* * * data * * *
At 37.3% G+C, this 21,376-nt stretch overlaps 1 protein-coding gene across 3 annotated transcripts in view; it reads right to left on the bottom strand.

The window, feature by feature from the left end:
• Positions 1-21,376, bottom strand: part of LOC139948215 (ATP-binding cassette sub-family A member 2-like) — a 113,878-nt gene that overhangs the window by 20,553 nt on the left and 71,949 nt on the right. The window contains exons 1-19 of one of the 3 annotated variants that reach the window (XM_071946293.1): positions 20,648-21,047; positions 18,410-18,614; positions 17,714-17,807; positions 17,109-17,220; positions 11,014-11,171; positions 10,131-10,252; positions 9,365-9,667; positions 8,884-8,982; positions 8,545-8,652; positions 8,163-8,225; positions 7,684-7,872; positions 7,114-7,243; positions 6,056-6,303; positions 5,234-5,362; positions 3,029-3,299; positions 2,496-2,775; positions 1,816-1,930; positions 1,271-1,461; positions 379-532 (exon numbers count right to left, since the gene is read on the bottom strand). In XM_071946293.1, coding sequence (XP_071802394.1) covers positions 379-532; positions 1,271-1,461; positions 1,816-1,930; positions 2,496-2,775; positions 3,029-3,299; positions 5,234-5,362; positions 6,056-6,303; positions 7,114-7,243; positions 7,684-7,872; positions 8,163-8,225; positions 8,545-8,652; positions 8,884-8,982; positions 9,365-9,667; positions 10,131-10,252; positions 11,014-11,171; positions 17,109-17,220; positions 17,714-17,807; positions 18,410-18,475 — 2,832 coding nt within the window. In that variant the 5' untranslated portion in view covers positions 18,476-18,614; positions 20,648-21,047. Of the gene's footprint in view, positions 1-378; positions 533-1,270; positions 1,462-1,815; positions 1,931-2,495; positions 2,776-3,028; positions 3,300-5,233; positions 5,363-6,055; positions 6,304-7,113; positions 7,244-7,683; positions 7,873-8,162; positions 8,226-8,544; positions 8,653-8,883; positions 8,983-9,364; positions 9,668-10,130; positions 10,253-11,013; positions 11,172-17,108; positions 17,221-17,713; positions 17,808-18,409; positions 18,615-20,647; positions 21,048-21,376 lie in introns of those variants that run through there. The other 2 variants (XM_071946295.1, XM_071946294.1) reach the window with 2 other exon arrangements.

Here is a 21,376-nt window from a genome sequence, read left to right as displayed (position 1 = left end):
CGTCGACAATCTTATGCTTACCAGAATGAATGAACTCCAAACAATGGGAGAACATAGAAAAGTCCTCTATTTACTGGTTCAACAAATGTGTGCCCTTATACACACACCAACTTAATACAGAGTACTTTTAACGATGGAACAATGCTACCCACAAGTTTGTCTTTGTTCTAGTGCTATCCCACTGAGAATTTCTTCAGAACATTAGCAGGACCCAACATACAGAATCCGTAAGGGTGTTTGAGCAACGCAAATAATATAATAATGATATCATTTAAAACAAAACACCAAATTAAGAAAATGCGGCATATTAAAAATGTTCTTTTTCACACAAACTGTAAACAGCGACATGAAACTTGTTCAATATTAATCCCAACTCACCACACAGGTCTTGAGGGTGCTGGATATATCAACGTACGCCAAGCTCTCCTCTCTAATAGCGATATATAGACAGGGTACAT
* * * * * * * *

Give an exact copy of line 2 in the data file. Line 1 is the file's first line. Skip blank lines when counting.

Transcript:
The window, feature by feature from the left end: